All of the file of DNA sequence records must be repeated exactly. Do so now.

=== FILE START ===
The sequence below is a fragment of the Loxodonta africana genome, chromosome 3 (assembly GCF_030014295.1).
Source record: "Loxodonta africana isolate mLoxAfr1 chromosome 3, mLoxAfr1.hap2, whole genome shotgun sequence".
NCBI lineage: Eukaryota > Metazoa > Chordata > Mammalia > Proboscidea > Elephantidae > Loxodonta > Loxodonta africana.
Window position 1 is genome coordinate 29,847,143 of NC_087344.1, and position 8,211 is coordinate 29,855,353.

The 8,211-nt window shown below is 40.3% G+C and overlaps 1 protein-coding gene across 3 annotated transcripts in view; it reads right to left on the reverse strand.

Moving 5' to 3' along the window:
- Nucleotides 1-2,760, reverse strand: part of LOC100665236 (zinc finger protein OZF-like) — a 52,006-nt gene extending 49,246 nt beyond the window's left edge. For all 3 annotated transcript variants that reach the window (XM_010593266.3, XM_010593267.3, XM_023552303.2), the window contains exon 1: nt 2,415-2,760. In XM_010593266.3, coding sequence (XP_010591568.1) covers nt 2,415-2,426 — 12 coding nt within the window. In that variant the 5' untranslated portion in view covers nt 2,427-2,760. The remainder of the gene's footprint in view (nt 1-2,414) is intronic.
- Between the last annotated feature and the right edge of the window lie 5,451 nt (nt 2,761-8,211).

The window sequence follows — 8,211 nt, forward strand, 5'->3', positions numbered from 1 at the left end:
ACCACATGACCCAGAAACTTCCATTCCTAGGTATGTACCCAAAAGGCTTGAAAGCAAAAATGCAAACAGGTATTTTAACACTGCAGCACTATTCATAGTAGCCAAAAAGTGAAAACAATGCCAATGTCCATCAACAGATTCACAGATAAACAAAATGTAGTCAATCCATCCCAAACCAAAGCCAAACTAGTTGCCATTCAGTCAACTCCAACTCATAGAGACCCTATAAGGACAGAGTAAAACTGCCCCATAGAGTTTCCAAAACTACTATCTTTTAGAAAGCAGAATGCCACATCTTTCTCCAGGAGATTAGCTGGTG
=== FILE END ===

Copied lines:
The sequence below is a fragment of the Loxodonta africana genome, chromosome 3 (assembly GCF_030014295.1).
Source record: "Loxodonta africana isolate mLoxAfr1 chromosome 3, mLoxAfr1.hap2, whole genome shotgun sequence".
NCBI lineage: Eukaryota > Metazoa > Chordata > Mammalia > Proboscidea > Elephantidae > Loxodonta > Loxodonta africana.
Window position 1 is genome coordinate 29,847,143 of NC_087344.1, and position 8,211 is coordinate 29,855,353.

The 8,211-nt window shown below is 40.3% G+C and overlaps 1 protein-coding gene across 3 annotated transcripts in view; it reads right to left on the reverse strand.

Moving 5' to 3' along the window:
- Nucleotides 1-2,760, reverse strand: part of LOC100665236 (zinc finger protein OZF-like) — a 52,006-nt gene extending 49,246 nt beyond the window's left edge. For all 3 annotated transcript variants that reach the window (XM_010593266.3, XM_010593267.3, XM_023552303.2), the window contains exon 1: nt 2,415-2,760. In XM_010593266.3, coding sequence (XP_010591568.1) covers nt 2,415-2,426 — 12 coding nt within the window. In that variant the 5' untranslated portion in view covers nt 2,427-2,760. The remainder of the gene's footprint in view (nt 1-2,414) is intronic.
- Between the last annotated feature and the right edge of the window lie 5,451 nt (nt 2,761-8,211).

The window sequence follows — 8,211 nt, forward strand, 5'->3', positions numbered from 1 at the left end:
ACCACATGACCCAGAAACTTCCATTCCTAGGTATGTACCCAAAAGGCTTGAAAGCAAAAATGCAAACAGGTATTTTAACACTGCAGCACTATTCATAGTAGCCAAAAAGTGAAAACAATGCCAATGTCCATCAACAGATTCACAGATAAACAAAATGTAGTCAATCCATCCCAAACCAAAGCCAAACTAGTTGCCATTCAGTCAACTCCAACTCATAGAGACCCTATAAGGACAGAGTAAAACTGCCCCATAGAGTTTCCAAAACTACTATCTTTTAGAAAGCAGAATGCCACATCTTTCTCCAGGAGATTAGCTGGTG